Questions to Ask a Plumber, Gasfitter, or Drainlayer
When should I call a plumber, gasfitter or drainlayer?
Issues requiring the urgent attention of a tradesperson include:
- no hot water
- low water pressure throughout your home
- extremely hot water
- leak in the ceiling
- soggy patch on a wall
- blocked or overflowing drains
- sewerage smells
- burst pipes
- extremely leaky or overflowing gutters
- gas smells
- a faulty gas appliance.
What do I do in the event of a plumbing, gas, or drainage emergency?
There is a page of very useful information on the types of emergencies and what to do when they strike on the NZ Master Plumbers "Don't Risk It" website. Call me, Rob on 027 240 9534 for help in the event of a plumbing emergency in Wellington.
Are you qualified to carry out plumbing, gas fitting and drainlaying?
Yes, I'm currently licensed as a certifying plumber, gasfitter, and drainlayer with the New Zealand Plumbers, Gasfitters and Drainlayers Board. This is the highest qualification available, and assures customers that I'm qualified and registered. I'm responsible for ensuring both my own work and the work of anyone I supervise is done competently.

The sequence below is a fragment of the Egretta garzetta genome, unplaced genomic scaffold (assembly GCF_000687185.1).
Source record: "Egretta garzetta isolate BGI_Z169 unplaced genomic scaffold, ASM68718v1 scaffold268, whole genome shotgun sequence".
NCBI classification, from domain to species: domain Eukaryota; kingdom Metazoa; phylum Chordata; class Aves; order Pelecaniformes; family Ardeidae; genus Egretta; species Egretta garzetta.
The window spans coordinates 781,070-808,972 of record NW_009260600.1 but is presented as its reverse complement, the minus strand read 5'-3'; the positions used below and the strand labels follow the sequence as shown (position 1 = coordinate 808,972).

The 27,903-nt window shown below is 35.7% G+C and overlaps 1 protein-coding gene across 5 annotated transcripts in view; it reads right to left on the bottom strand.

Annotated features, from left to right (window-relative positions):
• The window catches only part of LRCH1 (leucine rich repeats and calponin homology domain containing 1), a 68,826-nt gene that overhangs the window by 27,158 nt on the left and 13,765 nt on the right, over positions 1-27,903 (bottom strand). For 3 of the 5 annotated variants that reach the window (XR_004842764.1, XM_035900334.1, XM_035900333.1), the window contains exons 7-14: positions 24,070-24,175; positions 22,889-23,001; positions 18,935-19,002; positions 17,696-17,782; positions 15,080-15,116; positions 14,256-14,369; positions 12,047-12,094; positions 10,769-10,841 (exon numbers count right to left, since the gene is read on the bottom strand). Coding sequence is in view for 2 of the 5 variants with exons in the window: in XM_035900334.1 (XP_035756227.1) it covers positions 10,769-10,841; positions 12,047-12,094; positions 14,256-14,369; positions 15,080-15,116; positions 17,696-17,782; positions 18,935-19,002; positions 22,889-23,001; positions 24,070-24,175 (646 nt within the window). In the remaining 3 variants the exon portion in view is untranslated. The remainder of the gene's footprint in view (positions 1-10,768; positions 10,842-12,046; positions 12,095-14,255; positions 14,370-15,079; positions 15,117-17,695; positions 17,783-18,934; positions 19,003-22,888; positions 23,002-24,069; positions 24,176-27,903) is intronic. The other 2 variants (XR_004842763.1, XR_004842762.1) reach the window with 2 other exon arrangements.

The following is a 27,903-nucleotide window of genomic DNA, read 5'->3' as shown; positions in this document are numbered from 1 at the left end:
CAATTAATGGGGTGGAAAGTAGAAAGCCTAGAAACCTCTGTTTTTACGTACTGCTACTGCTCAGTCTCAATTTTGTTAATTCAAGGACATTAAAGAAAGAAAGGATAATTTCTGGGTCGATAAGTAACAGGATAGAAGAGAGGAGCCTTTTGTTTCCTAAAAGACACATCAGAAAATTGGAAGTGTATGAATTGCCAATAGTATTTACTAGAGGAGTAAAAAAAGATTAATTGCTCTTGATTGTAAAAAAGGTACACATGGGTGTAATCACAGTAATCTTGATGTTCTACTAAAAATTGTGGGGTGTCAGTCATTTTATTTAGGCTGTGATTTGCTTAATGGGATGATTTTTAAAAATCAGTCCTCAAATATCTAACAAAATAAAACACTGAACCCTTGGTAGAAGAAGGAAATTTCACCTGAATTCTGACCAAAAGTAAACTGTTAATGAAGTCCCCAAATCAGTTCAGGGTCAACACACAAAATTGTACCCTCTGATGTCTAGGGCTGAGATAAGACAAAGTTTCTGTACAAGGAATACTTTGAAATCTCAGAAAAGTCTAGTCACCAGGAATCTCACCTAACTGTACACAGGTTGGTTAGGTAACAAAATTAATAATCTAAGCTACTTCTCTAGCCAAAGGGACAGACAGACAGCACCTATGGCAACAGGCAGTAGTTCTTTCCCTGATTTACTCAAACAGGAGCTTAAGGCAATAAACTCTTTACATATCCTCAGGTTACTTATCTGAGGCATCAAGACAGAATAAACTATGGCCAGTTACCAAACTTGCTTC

How do we know you're qualified?
Everyone authorised to undertake restricted sanitary plumbing, gasfitting or drainlaying work must carry their NZ practising licence and are required to show it to you when you ask to see it. The Plumbers, Gasfitters and Drainlayers Board also keeps a public register of people qualified to undertake sanitary plumbing, gasfitting, and drainlaying.
What does it mean to be a Master Plumber?
To be accepted as a master plumber and gasfitter by NZ Master Plumbers, I completed a quality assurance business audit, comply with the code of conduct, and follow the code of practice.
Are there any guarantees of workmanship?
Residential homeowners who hire a NZ Master Plumber are covered by a 12-month guarantee.
Do you have references?
Yes, I provide references when asked to. There are several client testimonials on our website, as well as my peace of mind guarantee.
How do I avoid issues with my bill?
NZ Master Plumbers recommend asking yourself four questions before you hire a plumber, to avoid having problems with your bill.
What if I want to make a complaint?